An extended analytic range corrector method for the space shuttle entry guidance algorithm
Author(s)Evans, Erin Elizabeth
Massachusetts Institute of Technology. Department of Aeronautics and Astronautics.
Jonathan P. How and Stephen Thrasher.
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Space shuttle entry guidance with an extended analytic range corrector method is presented. The guidance method is a variation of Shuttle entry guidance in which the parameters that define the drag profile are modified using quadratic splines to make the drag profile smooth and easier to customize. In general, in order to account for off-nominal entry conditions and ensure the vehicle flies the correct range to the runway, the nominal reference drag profile is modified on-line utilizing analytic expressions for the derivative of range with respect to the relevant drag profile parameter. This new profile is then used to calculate a reference drag command in the subsequent guidance algorithm cycle. Typical implementations of Shuttle entry guidance modify the drag profile using only one variable to shift the profile by a constant value. This presents problems when the vehicle is highly constrained and can easily violate constraints such as heat load and heat rate constraints due to small drag profile variations. The methods by which the drag profile is updated are changed in order to provide multiple perturbation options. In providing multiple drag profile update parameters, a memoryless range error allocator is implemented with a vector of weights as a design variable. The allocator parameters are designed to take into account heat load while remaining within constraints using a high L/D vertical takeoff horizontal landing reusable launch vehicle simulation. The resulting algorithm seeks to leverage the high-TRL Shuttle entry guidance routine by making minimal modifications to the implementation, while increasing robustness to entry interface dispersions under tight heating constraints. A discussion of the design of the drag profile is included, in which the selection of profile update parameters is explored. Results from optimization of these parameters using a genetic algorithm are presented, as well as Monte Carlo results demonstrating that the allocator can reduce failure rates due to tight drag constraints from 42% to 0%, establishing the impact and success of this analytic range corrector method.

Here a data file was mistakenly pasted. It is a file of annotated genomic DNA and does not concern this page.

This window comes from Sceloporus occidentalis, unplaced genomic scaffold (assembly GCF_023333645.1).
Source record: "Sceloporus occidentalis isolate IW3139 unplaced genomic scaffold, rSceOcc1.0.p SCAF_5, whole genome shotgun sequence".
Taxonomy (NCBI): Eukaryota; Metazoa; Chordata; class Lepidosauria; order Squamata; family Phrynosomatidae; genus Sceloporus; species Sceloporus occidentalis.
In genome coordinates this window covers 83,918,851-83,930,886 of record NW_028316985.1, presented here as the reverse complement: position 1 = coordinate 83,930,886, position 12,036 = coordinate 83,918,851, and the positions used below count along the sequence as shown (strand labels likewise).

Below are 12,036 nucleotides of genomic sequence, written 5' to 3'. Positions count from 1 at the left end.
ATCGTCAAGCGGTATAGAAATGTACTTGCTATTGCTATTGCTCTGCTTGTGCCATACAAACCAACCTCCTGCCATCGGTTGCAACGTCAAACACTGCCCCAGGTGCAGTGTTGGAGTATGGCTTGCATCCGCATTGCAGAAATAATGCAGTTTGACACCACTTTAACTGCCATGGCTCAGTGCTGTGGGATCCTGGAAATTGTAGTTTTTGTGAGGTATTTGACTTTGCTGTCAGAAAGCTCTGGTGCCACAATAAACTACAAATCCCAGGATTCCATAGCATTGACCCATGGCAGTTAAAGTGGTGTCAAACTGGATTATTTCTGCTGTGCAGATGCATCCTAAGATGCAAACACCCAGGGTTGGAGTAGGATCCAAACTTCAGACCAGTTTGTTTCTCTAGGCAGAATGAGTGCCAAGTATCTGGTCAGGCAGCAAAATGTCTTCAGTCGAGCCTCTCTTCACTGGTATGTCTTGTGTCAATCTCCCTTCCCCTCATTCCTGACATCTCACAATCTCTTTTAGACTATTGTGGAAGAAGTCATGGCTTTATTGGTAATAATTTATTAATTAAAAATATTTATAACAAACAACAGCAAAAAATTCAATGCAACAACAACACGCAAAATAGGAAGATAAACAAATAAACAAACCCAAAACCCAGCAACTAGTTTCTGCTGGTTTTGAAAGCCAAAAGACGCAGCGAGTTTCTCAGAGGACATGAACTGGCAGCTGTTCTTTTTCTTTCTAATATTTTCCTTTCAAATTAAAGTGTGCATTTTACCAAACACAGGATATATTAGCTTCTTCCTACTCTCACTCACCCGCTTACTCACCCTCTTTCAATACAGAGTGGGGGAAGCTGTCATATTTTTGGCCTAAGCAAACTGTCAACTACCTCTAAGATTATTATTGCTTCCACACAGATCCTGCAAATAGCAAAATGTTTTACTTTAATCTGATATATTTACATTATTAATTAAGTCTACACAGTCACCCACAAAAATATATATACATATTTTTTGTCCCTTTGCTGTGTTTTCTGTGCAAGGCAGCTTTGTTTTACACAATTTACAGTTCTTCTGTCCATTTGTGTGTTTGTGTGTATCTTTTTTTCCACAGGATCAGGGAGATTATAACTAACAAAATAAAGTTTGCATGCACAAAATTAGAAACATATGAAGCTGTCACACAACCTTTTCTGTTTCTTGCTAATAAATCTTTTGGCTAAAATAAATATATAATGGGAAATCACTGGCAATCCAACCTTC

Thesis: S.M., Massachusetts Institute of Technology, Department of Aeronautics and Astronautics, 2018.Cataloged from PDF version of thesis.Includes bibliographical references (pages 99-101).
DepartmentMassachusetts Institute of Technology. Department of Aeronautics and Astronautics.; Massachusetts Institute of Technology. Department of Aeronautics and Astronautics
Massachusetts Institute of Technology
Aeronautics and Astronautics.